The paper is Bergin et al., “An Old Disk That Can Still Form a Planetary System,” Nature 493 ((31 January 2013), pp. 644–646 (preprint). Be aware as well of Hogerheijde et al., “Detection of the Water Reservoir in a Forming Planetary System,” Science 6054 (2011), p. 338. The latter, many of whose co-authors also worked on the Bergin paper, used Herschel data to detect cold water vapor in the TW Hydrae disk, with this result:

Our Herschel detection of cold water vapor in the outer disk of TW Hya demonstrates the presence of a considerable reservoir of water ice in this protoplanetary disk, sufficient to form several thousand Earth oceans worth of icy bodies. Our observations only directly trace the tip of the iceberg of 0.005 Earth oceans in the form of water vapor.

Clearly, TW Hydrae has much to teach us.

Addendum: This JPL news release notes that although a young star, TW Hydrae had been thought to be past the stage of making giant planets:

“We didn’t expect to see so much gas around this star,” said Edwin Bergin of the University of Michigan in Ann Arbor. Bergin led the new study appearing in the journal Nature. “Typically stars of this age have cleared out their surrounding material, but this star still has enough mass to make the equivalent of 50 Jupiters,” Bergin said.

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ljk January 30, 2013 at 14:59

‘Extrasolar cartography’ technique could provide rough pictures of alien world.

Originally published: Jan 29 2013 – 2:00pm

By: Ker Than, ISNS Contributor (ISNS) —

Astronomers could one day create rough maps of far-away planets using information taken from starlight reflection, determining the balance of oceans, lands and overhanging clouds.

The software can take a point of reflected starlight from an exoplanet to tease apart the unique signals required to form a rough map. Developed by planetary scientist Nicolas Cowan and presented this month at a meeting of the American Astronomical Society in Long Beach, Calif., it is inspired by a technique originally developed to distinguish between natural surfaces – such as forests – and unnatural ones like military bunkers in satellite images of Earth.

Because there is currently no telescope powerful enough to directly photograph a faraway rocky planet, Cowan tested the software on images of Earth taken from a distant vantage point in space by NASA’s Deep Impact spacecraft as part of the EPOXI mission.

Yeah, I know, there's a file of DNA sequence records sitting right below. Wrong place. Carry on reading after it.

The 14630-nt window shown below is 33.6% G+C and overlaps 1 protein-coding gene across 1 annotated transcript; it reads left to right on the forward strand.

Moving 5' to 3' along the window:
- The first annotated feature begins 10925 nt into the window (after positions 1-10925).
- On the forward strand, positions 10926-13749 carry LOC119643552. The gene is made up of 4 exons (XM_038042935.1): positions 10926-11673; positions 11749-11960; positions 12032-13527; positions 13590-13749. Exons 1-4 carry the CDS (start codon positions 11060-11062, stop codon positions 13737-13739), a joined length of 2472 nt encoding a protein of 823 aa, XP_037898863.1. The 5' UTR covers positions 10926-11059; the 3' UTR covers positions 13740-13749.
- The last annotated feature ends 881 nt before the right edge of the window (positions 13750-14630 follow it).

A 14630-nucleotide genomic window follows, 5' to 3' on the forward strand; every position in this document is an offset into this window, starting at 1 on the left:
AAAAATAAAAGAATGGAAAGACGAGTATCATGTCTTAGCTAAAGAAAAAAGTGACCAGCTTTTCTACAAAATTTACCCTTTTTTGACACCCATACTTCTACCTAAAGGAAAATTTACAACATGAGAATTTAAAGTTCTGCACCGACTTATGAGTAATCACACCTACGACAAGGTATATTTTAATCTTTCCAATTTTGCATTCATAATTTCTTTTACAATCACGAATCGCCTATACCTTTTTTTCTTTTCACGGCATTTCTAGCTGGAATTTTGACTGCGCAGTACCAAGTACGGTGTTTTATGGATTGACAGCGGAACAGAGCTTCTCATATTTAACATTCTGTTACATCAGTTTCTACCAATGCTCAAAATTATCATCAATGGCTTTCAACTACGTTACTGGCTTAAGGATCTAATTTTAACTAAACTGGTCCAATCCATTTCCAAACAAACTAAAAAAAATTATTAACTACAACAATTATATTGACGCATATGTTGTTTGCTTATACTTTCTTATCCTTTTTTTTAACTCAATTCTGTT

Full article here:

http://www.insidescience.org/content/mapping-distant-planet-surfaces-possible/922

Ronald January 30, 2013 at 16:04

Slightly off-topic, but extremely interesting:
There is a new study on the extent of the Habitable Zone around main-sequence stars, based on the landmark work by Kasting et al. (1993) and updating it:

“Habitable Zones Around Main-Sequence Stars: New Estimates”, by Kopparapu, Ramirez, Kasting (again!) et al.
http://arxiv.org/abs/1301.6674

The essential outcome is that the outer edge of the HZ is about the same (a bit further out even), but that the inner edge is slightly farther out: for our solar system 0.97 (runaway greenhouse) to 0.99 (moist greenhouse) AU, instead of the 0.95 AU calculated by Kasting in 1993, “suggesting that the present Earth lies near the inner edge”

This has great implications for (future) earthlike planet searches, as well as for our own earth: it may get permanently too hot here as a result of the brightening of our sun in the course of its main-sequence even sooner than we thought.

See in particular tables 1 and 2 in the paper.

Paul Gilster January 30, 2013 at 17:51

Yes, we’ll be talking about this one in tomorrow’s entry.

Eniac January 30, 2013 at 22:30

So this protoplanetary disk is much much heavier than ours was. More evidence that other systems may well have a lot more planets than hours. Dozens or even hundreds of Earth-sized planets, perhaps? We have only seen the tip of the iceberg, I think.

Ronald January 31, 2013 at 12:36

Eniac: maybe, but in case of a very massive protoplanetary disk (and/or very high metallicity) I would rather expect one or more (super) gas giants, that would accumulate much if nor most of this material.
My impression now is that a whole series of small to medium-sized planets is corellated with a not too massive proplyd.

andy February 2, 2013 at 11:00

Probably also worth investigating the binary system V4046 Sagittarii which seems to have similar properties to the TW Hydrae system.